Inspired by the Gothic style, the 75 metres tall bell tower of Arras overlooks the Place des Héros. Its construction started in 1463 and ended only in 1554 under the supervision of Jacques Le Caron. Later, the bell tower was enlarged twice, in 1572 and in 1658. Almost destroyed entirely during the Great War, the bell tower was rebuilt more soberly under the plans of Pierre Paquet between 1924 and 1932.
In the past, the bell tower was the symbol of municipal freedom, and was used as an observation post in case of invasions or fires.
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A statue of a lion brandishing a sun is erected on top of the bell tower. Emblem of Louis XIV, the sun was added by the people of Arras in order to show their goodwill to the French Monarchy after the passage of the king through Arras.
Under the bell tower is the town hall, which is inspired by the Gothic and Renaissance style (XVI century). It was built between 1501 and 1508. Entirely destroyed during the bombardments of October 1914, the town hall was faithfully rebuilt for the main facade.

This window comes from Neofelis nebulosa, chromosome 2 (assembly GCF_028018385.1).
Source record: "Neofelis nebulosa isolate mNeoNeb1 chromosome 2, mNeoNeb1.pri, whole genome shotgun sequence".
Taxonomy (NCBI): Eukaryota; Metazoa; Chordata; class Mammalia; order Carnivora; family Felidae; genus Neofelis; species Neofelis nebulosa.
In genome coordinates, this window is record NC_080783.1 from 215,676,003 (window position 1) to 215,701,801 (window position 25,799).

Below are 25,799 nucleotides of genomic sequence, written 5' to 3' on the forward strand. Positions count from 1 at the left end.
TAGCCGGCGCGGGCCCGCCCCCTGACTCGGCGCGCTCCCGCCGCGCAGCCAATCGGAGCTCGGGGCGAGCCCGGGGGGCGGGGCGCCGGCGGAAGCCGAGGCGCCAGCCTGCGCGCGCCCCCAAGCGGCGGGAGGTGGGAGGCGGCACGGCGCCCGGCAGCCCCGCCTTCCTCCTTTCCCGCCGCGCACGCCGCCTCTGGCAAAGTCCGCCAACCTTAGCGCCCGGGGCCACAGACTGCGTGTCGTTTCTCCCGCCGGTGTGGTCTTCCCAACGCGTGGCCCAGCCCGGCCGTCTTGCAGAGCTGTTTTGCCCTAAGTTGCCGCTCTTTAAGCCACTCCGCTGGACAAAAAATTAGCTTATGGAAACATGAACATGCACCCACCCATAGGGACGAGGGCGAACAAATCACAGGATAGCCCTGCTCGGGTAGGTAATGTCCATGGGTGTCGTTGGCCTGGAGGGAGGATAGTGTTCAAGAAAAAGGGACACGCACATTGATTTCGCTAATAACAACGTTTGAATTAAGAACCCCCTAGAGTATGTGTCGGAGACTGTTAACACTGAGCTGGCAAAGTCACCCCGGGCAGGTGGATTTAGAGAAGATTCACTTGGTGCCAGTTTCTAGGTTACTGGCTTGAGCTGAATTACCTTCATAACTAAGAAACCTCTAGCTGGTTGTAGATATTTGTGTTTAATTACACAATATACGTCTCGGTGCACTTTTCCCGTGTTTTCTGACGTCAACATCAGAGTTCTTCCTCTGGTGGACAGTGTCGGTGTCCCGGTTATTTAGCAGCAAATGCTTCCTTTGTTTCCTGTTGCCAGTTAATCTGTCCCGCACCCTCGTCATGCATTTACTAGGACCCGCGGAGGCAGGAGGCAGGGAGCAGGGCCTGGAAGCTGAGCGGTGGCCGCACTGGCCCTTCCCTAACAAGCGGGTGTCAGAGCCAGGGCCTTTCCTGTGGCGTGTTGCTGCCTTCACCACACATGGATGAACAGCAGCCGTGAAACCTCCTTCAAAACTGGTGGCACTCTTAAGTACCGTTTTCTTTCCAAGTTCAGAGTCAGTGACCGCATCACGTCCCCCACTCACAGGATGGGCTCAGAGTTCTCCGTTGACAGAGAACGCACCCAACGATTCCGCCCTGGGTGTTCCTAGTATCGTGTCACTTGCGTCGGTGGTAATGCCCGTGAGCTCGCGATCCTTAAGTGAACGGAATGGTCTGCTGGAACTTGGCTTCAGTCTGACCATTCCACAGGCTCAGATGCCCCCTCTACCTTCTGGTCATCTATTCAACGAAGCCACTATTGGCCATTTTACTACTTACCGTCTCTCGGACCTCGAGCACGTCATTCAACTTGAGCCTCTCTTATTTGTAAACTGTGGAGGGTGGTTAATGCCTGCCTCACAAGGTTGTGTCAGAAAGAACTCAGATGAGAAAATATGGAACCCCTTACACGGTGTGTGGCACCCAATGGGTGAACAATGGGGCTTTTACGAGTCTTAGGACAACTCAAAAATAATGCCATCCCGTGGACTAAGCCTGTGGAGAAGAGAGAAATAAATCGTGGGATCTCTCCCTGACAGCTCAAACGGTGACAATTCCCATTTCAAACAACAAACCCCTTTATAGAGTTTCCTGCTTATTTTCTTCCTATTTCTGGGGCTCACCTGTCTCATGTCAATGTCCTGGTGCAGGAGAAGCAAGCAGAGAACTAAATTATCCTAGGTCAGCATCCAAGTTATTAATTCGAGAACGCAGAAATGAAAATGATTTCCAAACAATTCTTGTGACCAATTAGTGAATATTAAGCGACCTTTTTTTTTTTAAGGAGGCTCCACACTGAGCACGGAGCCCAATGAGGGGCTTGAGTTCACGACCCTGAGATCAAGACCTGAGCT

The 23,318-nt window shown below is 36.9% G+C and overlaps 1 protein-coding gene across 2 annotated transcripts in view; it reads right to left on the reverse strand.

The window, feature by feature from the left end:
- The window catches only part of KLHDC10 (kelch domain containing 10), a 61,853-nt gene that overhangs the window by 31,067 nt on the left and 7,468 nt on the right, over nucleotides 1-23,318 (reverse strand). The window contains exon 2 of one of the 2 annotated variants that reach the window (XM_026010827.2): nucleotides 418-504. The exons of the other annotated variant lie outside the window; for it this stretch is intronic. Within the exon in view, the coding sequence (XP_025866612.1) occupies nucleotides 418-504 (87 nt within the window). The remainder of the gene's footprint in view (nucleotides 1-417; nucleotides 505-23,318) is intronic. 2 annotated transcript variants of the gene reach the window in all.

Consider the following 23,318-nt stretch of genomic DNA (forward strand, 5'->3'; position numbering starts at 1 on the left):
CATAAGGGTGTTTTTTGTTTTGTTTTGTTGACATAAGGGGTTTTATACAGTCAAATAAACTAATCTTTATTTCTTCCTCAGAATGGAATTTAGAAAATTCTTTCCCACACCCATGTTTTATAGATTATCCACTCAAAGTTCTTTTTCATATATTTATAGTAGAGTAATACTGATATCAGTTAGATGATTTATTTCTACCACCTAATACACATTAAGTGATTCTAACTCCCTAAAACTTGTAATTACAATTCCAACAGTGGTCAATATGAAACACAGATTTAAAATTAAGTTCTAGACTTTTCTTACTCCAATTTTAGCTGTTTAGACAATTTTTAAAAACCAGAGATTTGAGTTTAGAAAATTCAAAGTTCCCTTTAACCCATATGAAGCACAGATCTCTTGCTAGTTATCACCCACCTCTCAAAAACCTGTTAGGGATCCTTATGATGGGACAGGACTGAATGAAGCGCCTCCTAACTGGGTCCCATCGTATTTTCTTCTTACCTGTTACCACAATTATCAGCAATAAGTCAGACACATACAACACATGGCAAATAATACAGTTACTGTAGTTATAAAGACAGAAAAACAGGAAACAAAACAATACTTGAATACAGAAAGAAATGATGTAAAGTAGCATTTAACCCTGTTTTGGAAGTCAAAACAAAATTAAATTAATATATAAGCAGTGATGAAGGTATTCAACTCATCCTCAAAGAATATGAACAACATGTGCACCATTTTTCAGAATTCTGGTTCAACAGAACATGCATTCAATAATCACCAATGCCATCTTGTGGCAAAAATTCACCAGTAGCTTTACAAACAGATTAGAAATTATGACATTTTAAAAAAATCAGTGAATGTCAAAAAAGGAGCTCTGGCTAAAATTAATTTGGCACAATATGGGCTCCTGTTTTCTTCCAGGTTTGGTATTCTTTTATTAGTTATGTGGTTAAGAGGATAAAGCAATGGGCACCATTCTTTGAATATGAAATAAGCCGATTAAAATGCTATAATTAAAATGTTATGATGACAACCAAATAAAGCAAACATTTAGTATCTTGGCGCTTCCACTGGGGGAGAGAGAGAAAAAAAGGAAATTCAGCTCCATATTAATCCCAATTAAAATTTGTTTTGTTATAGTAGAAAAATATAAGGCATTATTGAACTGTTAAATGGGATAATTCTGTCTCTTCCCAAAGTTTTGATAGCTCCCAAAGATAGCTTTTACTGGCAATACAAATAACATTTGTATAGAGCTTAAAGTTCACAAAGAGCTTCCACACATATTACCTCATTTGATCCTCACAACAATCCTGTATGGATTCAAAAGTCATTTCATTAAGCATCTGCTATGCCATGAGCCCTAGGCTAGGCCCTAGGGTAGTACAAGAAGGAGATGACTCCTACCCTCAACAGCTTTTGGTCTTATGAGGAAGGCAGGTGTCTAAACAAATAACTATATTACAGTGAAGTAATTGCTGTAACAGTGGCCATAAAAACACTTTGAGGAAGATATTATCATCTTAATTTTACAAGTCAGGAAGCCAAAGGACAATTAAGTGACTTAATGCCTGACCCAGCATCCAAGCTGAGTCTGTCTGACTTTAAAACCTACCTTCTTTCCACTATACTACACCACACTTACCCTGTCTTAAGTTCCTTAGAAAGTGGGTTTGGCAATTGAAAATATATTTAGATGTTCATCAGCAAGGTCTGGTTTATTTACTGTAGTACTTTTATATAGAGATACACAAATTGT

In the fete hall of the town hall, there is a splendid 50 metre-long painting by the painter Hoffbauer (1932) that depicts scenes from the daily life of the people of Arras in the XVI century. The honor room of the town hall is adorned with magnificent sculpted paneling. The bell tower, the town hall, and the facades in the Place des Héros have recently been entirely renovated. The town hall now houses the Tourist Office and the town council.
The bell tower of Arras was classified in July 2005 as part of ‘world inheritance of humanity’ by UNESCO along with 22 other bell towers of the Nord-Pas-de-Calais and the Somme.
Bell tower’s clock
The bell tower’s gargoyles.
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